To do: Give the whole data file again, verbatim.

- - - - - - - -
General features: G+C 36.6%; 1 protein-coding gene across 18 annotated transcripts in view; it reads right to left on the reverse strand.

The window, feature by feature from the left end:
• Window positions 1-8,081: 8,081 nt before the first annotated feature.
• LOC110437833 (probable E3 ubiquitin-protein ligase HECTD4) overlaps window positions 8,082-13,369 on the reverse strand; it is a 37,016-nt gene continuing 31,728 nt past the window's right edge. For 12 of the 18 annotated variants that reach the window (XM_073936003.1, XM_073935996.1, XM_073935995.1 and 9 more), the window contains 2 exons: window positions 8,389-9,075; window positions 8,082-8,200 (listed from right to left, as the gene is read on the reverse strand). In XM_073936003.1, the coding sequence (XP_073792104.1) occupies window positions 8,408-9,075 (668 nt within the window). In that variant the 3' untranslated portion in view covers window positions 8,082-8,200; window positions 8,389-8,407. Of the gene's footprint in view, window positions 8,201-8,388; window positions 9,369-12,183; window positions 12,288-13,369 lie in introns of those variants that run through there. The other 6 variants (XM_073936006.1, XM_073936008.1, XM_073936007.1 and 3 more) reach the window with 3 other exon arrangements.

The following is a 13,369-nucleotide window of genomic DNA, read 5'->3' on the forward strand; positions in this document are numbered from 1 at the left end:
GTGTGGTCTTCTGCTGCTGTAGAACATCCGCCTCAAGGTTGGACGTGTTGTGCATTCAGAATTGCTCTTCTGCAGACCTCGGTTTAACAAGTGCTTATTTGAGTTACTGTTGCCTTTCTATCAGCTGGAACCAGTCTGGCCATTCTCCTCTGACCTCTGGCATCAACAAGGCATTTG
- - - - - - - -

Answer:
General features: G+C 36.6%; 1 protein-coding gene across 18 annotated transcripts in view; it reads right to left on the reverse strand.

The window, feature by feature from the left end:
• Window positions 1-8,081: 8,081 nt before the first annotated feature.
• LOC110437833 (probable E3 ubiquitin-protein ligase HECTD4) overlaps window positions 8,082-13,369 on the reverse strand; it is a 37,016-nt gene continuing 31,728 nt past the window's right edge. For 12 of the 18 annotated variants that reach the window (XM_073936003.1, XM_073935996.1, XM_073935995.1 and 9 more), the window contains 2 exons: window positions 8,389-9,075; window positions 8,082-8,200 (listed from right to left, as the gene is read on the reverse strand). In XM_073936003.1, the coding sequence (XP_073792104.1) occupies window positions 8,408-9,075 (668 nt within the window). In that variant the 3' untranslated portion in view covers window positions 8,082-8,200; window positions 8,389-8,407. Of the gene's footprint in view, window positions 8,201-8,388; window positions 9,369-12,183; window positions 12,288-13,369 lie in introns of those variants that run through there. The other 6 variants (XM_073936006.1, XM_073936008.1, XM_073936007.1 and 3 more) reach the window with 3 other exon arrangements.

The following is a 13,369-nucleotide window of genomic DNA, read 5'->3' on the forward strand; positions in this document are numbered from 1 at the left end:
GTGTGGTCTTCTGCTGCTGTAGAACATCCGCCTCAAGGTTGGACGTGTTGTGCATTCAGAATTGCTCTTCTGCAGACCTCGGTTTAACAAGTGCTTATTTGAGTTACTGTTGCCTTTCTATCAGCTGGAACCAGTCTGGCCATTCTCCTCTGACCTCTGGCATCAACAAGGCATTTG